A Deal with Di Capua(9)

By: Cathy Williams

And, if he never knew where that money had gone, then so be it. That too was a story wrapped up in guilt and not one she wanted to discuss.

“What do you mean?”

“I mean I’ll pay you off,” Angelo intoned harshly. For a few seconds he had lost her. When they had been lovers, he had interpreted those fleeting moments of withdrawal when her eyes had clouded over as flashes of vulnerability. He had made it his mission to wait them out until she could tell him for herself where she had gone. Now he knew the answer. She hadn’t been so much dealing with some internal tussle, which she’d had yet to confide, as calculating how much she could screw him for. Doing the maths in her head. Indulging in a bit of mental arithmetic involving his money and all those expensive items of jewellery he had lavished on her.

Angelo didn’t come from money. He’d got there the hard way, working like a beast at school, a small backwater school in Italy where it wasn’t cool to get good grades. He’d lucked out when, at the age of sixteen, he had managed to win a scholarship to study abroad.

His mother had urged him to take it. He was her only son and she had wanted nothing more than for him to succeed. She’d worked in a shop and as a cleaner on two evenings a week. Did he want to end up scraping the barrel like her? He had grabbed the opportunity with both hands and had challenged any one of those rich, private-school kids to look down on him. He had made sure to stay focused and had realised that to get on he had to do one better than everyone else. He had to go the extra mile. He had. And he had at university. The price had been steep, for during that period his mother had died and he had not been there for her.

He had reasoned that life’s experiences made you tough. He was a rock, alone in the world and determined to master it as a legacy to his mother. He wasn’t one of those gullible kids born with a silver spoon in their mouth. He couldn’t be taken in by a pretty face. Except he had been, and just thinking about it made him see red. Rosie Tom had got to him in a way no other woman ever had. Hell, she had made him start revising his priorities.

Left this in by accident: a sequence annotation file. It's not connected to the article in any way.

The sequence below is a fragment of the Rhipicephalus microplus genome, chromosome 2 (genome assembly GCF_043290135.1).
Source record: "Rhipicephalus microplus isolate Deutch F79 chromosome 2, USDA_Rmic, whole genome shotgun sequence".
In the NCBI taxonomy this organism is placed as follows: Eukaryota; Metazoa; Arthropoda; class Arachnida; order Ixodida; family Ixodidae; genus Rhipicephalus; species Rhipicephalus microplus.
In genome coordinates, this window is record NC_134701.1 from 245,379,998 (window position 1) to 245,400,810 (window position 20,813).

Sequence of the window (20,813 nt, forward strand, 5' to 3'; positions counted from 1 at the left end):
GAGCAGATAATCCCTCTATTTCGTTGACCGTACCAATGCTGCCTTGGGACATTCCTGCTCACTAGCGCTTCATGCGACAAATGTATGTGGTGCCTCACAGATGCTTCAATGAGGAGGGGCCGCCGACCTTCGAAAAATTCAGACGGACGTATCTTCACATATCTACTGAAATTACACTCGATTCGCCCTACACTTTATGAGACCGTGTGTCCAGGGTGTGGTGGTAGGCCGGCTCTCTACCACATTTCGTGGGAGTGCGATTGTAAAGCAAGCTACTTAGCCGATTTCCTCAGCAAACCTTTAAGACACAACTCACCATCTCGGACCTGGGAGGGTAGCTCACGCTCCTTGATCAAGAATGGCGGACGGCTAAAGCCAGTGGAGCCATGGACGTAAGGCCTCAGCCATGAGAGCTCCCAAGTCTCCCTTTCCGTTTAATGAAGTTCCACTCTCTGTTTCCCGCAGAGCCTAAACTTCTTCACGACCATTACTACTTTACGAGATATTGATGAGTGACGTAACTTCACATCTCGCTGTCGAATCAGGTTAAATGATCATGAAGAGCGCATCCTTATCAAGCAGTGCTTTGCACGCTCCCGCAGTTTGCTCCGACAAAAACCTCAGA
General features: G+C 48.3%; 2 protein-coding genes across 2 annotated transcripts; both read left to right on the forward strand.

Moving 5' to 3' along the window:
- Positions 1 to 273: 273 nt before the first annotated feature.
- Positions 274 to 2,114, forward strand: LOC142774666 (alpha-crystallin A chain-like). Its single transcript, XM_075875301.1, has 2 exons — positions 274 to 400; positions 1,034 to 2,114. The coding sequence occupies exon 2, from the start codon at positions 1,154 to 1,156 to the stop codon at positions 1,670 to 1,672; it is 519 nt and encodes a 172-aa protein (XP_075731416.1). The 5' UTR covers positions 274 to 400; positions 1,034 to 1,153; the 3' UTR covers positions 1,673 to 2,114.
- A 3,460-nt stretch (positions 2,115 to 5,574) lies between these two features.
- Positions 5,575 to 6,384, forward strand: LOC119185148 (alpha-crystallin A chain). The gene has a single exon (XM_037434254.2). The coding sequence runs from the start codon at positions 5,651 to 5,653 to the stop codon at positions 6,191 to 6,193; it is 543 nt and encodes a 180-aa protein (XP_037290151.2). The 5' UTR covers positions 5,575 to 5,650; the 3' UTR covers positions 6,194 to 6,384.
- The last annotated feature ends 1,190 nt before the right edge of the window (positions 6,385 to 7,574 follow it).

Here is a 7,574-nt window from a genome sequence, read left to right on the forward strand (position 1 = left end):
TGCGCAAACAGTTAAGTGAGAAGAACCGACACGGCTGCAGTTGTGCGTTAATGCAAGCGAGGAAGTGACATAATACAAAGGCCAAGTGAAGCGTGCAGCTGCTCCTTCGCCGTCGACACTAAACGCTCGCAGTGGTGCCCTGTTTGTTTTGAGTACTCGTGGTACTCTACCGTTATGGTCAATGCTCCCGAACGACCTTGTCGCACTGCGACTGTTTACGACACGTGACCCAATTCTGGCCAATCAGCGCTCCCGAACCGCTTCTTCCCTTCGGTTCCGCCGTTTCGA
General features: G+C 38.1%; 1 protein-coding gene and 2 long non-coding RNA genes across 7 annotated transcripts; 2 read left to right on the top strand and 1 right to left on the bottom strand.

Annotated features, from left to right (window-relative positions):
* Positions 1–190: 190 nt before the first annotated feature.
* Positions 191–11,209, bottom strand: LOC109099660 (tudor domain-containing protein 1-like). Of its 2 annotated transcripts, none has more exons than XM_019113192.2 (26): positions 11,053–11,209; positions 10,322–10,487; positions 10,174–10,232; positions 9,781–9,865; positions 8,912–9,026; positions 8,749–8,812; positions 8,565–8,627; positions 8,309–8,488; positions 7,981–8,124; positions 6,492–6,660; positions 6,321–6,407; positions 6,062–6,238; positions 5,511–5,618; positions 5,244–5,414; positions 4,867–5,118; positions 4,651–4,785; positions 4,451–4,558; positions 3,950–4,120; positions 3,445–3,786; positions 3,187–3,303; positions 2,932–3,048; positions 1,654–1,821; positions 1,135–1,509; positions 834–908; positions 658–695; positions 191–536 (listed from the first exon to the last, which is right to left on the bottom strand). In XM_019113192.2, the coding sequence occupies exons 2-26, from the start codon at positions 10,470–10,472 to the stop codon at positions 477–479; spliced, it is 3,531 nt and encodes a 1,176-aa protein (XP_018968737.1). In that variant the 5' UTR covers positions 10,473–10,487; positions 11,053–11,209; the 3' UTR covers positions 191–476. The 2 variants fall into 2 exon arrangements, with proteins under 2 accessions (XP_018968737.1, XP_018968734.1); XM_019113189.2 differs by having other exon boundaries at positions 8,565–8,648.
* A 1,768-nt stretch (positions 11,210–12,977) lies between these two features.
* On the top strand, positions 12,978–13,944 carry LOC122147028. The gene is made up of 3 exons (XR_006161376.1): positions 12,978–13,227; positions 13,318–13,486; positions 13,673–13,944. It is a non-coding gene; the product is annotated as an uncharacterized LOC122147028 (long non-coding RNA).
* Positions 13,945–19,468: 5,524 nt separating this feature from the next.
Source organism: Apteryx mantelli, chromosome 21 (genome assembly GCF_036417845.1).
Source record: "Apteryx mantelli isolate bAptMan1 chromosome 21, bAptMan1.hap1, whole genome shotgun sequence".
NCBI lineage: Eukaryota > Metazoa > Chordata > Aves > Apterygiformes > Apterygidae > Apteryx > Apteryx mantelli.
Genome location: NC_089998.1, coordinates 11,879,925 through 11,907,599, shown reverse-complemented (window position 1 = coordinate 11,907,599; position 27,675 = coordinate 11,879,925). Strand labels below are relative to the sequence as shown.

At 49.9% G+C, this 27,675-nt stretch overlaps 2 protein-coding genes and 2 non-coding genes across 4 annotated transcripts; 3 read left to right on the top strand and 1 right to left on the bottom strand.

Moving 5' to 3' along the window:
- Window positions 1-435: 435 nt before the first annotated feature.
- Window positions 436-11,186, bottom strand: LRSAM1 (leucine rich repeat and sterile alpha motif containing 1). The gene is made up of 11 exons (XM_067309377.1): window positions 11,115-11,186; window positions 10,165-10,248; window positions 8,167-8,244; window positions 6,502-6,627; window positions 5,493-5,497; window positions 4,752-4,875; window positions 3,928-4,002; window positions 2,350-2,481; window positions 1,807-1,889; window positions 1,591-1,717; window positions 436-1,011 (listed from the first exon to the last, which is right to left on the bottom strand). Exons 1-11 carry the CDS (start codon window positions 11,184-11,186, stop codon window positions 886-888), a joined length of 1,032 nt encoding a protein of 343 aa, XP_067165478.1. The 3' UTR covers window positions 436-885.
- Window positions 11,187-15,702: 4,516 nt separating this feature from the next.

“I can have people in tomorrow evaluating its worth and I can get a cheque to you the day after.”

“Is it because it’s of sentimental value?” Rosie hazarded.

“No idea what you’re talking about.”

“Do you feel attached to the place because it was somewhere she loved? I know that sometimes a person can feel helpless when dealing with someone who has a drinking problem.”

“Three years away and you really and truly imagine yourself as an amateur psychologist. Stick to the catering, Rosie, or the cooking, or whatever else it is you do.” Did she really think that he would ever fall for that sympathetic, butter-wouldn’t-melt-in-the-mouth routine again?

Rosie flushed. “I don’t imagine myself as anything of the sort. I was just curious as to...”

“As to what happened once you exited the stage and the curtain fell?” He looked at her narrowly. “I really wouldn’t bother trying to fish for information. Just tell me when you intend to go to the cottage.”

“Why do you ask?” So there weren’t going to be any confidences. This was the tenor of whatever remained between them: bitterness and dislike. Well, that would make things easier, she told herself, but it still hurt to think how far they had both come from where they had once been.

“Because I intend to make sure that I’m there at the same time.”

“What for?” Rosie’s mouth dropped open as she contemplated seeing him again, having all these emotions churned up anew. “I can let you have my decision one way or another via Mr Foreman. If I decide that I don’t want the place, then I’m sure he’ll be the first to let you know. Or maybe,” she added with acerbity, “you want to make sure that there’s nothing there that doesn’t belong to you.”

“I actually hadn’t considered that possibility but, now that you’ve mentioned it, it’s certainly one worth thinking about.” The journey had passed without him even noticing. Now they were in front of a terraced house that was claustrophobically hemmed in by a sprawl of identical terraced houses on either side of it. In the depths of winter, there was nothing whatsoever charming about it, and he thought that even in the height of summer it would still proudly announce its mediocrity.

“That’s an awful thing to say.”

“Oh well, if the cap fits...” The car had pulled to a stop, smoothly pulling in to a vacant spot right in front of the house. “I see investment wasn’t part of the grand plan when you pawned the jewellery,” he observed. “Because I can’t imagine that this place will ever get to the elevated status of the up-and-coming.” Rosie flushed and paused midway to opening the car door.